New poll underscores strong support for clean water and ancient forest protection

Charlie Burr

New poll underscores strong support for clean water and ancient forest protection

Politicians have spent the better part of two decades debating effective management of two-plus million acres of public forest land in Western Oregon.

These lands -- commonly referred to as O&C lands after the land-grant program for the Oregon & California Railroad Co. -- are home to old growth forests, rare plants, wild salmon populations and clean drinking water resources. They're also outstanding places to explore this summer -- with a ton of recreational opportunities if you're looking to get out there and enjoy what we love about our state.

A new poll, conducted by Lisa Grove of Anzalone Liszt Grove and Public Opinion Strategies, points to strong public support for to an approach that would not only protect clean water, wildlife and ancient forests, but also generate substantial revenue for local governments.

The poll shows that a strong majority of likely voters -- both statewide and in affected rural counties -- rank as their top priority safeguarding old growth forests, bodies of water, and the wildlife that live on O&C lands. Fifty-nine percent place conservation above all other priorities, including ensuring the future of logging jobs and stabilizing funding for local governments.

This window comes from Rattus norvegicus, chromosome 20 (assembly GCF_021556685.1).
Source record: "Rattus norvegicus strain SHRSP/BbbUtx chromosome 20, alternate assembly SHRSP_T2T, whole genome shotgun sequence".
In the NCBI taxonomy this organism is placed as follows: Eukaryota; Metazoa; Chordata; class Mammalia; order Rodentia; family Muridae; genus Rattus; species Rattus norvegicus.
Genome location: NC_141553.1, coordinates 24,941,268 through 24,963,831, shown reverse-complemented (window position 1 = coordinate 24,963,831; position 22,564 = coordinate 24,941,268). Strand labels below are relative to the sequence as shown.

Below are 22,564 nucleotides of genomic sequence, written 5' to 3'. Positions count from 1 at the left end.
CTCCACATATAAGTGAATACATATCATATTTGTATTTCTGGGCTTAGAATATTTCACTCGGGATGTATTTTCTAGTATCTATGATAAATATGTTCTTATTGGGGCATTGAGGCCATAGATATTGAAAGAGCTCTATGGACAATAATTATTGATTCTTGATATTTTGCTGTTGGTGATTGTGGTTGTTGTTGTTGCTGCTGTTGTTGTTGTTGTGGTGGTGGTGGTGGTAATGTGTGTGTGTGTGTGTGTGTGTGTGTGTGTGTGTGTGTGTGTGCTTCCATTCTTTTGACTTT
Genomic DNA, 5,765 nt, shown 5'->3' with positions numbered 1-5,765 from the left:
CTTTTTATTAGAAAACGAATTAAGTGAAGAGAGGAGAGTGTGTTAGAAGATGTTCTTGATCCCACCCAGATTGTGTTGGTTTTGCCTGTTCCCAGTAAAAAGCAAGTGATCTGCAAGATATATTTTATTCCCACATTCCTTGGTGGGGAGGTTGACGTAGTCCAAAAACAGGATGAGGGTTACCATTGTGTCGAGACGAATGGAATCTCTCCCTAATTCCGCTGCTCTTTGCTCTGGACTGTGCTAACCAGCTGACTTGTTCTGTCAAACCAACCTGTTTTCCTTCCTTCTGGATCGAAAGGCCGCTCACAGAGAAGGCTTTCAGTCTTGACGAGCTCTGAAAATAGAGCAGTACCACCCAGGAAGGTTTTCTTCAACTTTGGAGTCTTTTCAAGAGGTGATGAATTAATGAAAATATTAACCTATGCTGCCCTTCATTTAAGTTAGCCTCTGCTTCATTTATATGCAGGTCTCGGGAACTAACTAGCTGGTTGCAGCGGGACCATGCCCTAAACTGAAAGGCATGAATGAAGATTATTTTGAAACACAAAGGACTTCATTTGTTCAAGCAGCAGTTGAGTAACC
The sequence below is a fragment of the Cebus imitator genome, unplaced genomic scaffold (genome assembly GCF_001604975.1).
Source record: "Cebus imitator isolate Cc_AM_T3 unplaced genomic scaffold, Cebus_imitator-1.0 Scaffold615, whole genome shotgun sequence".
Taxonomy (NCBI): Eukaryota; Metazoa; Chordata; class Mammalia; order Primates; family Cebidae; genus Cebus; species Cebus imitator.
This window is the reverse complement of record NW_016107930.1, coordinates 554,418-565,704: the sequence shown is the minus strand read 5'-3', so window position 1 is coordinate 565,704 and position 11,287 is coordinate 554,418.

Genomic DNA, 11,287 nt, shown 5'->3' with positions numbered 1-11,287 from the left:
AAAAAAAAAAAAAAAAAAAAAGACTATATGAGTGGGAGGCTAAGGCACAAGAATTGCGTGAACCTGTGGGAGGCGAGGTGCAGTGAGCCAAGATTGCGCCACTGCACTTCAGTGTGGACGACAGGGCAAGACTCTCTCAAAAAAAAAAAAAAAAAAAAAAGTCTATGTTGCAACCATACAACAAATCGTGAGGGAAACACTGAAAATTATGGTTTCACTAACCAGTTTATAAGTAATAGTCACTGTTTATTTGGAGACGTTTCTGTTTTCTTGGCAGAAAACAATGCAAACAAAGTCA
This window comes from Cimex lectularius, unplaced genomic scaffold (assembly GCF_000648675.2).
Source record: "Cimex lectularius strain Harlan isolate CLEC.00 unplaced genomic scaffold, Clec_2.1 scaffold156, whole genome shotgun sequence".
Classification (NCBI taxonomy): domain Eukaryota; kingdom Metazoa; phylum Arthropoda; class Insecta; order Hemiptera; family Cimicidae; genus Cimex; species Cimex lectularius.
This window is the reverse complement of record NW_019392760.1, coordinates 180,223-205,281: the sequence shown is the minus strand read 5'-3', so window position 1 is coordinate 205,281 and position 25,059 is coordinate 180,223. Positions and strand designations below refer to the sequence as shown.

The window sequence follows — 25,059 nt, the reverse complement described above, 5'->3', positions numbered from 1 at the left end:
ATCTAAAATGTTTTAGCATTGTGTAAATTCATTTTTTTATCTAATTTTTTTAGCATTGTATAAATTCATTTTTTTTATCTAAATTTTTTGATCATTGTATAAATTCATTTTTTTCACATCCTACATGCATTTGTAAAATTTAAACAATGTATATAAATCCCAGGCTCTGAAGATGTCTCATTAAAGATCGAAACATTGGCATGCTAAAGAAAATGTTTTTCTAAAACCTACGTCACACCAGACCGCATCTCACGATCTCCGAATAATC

Perhaps that’s why, by a nearly two-to-one margin, Oregonians favor a plan to conserve important wildlife habitat by limiting areas available to logging to just 20-percent of the landscape. The plan, which would generate $40 million a year for counties, substantially outperforms a plan that allows timber companies to log on about 60-percent of the area, providing much fewer land and water protections. In the four counties more dependent on timber revenue from the O&C lands –- Douglas, Lane, Josephine and Jackson –- a majority prefers the approach that ensures better protection of wildlife. Dig into the details at Pew.

Oregon voters, both in rural areas and throughout the state, want strong protections for our natural heritage. Let’s hope our elected leaders seize the opportunity for a path forward that reflects the values and priorities of Oregonians throughout our state.

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